The 2020 Karabakh War and the global Covid pandemic have altered the way individuals and institutions in the Diaspora act, and the ways in which they interact with Armenia.
But how? To what extent? Have Armenia’s perceptions, too, changed? How did Covid impact other diasporas? Did the war and its aftermath alter how the diaspora-homeland relationship is imagined? Can digital connectivity translate to more meaningful relations and outcomes? Now, post-crises, is this in fact when institutional transformation is possible?
These are just some of the questions the Institute’s new deep dive series will tackle with scholars, journalists, officials, and change makers. NETWORK NATION: RE-IMAGINING COMMUNITY, HOMELAND, AND DIASPORA, POST-WAR, POST-COVID, will begin Friday May 14 and conclude on Friday May 28.
This series of five public discussions will address the effect of Covid and the war from different angles and perspectives, starting with the conceptual framing of the Diaspora/homeland relationship and concluding with the view from the ground, from various diasporic communities, as well as Armenia and Artsakh. The conversations will explore the institutional cracks that the Covid pandemic brought to the surface, as well as accentuate new forms of connectivity. The series will examine the unprecedented mobilization during the war along with the gaping disconnect after the war. In addition to the war and pandemic, it will explore the underlying and ongoing demographic, security-related, and environmental crises that constitute part of the general crisis and its possible solutions.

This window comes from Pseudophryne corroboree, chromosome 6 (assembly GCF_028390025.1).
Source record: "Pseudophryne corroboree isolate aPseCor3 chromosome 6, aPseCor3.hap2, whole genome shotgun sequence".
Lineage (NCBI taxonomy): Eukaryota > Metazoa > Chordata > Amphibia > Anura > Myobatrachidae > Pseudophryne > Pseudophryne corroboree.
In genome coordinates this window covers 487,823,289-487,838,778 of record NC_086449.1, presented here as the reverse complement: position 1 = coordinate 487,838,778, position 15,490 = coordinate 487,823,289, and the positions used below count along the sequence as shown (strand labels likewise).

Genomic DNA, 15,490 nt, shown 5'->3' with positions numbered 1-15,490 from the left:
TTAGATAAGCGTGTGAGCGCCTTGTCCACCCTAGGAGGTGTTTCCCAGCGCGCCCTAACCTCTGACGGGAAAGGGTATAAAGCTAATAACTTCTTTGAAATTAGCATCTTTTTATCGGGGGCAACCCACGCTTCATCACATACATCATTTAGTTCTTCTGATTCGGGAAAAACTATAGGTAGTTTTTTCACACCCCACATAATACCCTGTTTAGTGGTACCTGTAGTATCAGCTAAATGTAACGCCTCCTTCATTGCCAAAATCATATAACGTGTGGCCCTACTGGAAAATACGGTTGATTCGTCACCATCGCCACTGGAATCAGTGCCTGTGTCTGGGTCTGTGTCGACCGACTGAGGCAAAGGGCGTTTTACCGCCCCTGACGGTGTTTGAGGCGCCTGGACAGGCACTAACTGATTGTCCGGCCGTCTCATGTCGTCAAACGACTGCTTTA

Every episode will pose a new set of questions about how Covid and the War shifted the vision and direction of the nation – from crisis nation to network nation. Conversations will tackle the important role of and changes in the economy, philanthropy, repatriation, citizenship, demography and more. What does it mean to be a knowledge nation or digital nation? Is the knowledge economy a circulation of information between institutions or a broader system that includes individual units? Have the pandemic and war accelerated the transition into a digital nation and what does that look like? What types of networks have formed in the face of weak state and diaspora institutions?
“Anything as serious as the war, and as widespread as the pandemic was going to substantially alter Diaspora-Armenia relations, and life in the Diaspora itself. Our job is to ask questions that get to the heart of what happened, how and why, and where to go from here. The intention is not pass judgment or place blame. That’s pointless. Covid has impacted the diasporas of many countries – from India to Israel to Ireland, and we’ll speak to representatives of those communities, as well, to learn and compare,” said Salpi Ghazarian, director of the USC Institute of Armenian Studies, who will moderate the programs. Dr. Shushan Karapetian, deputy director of the Institute, and host of the Institute podcast, Language Therapy with Dr. K, will participate in the discussions together with other USC faculty and scholars around the world. Representatives from Armenia and Karabakh will also join the LIVE conversations.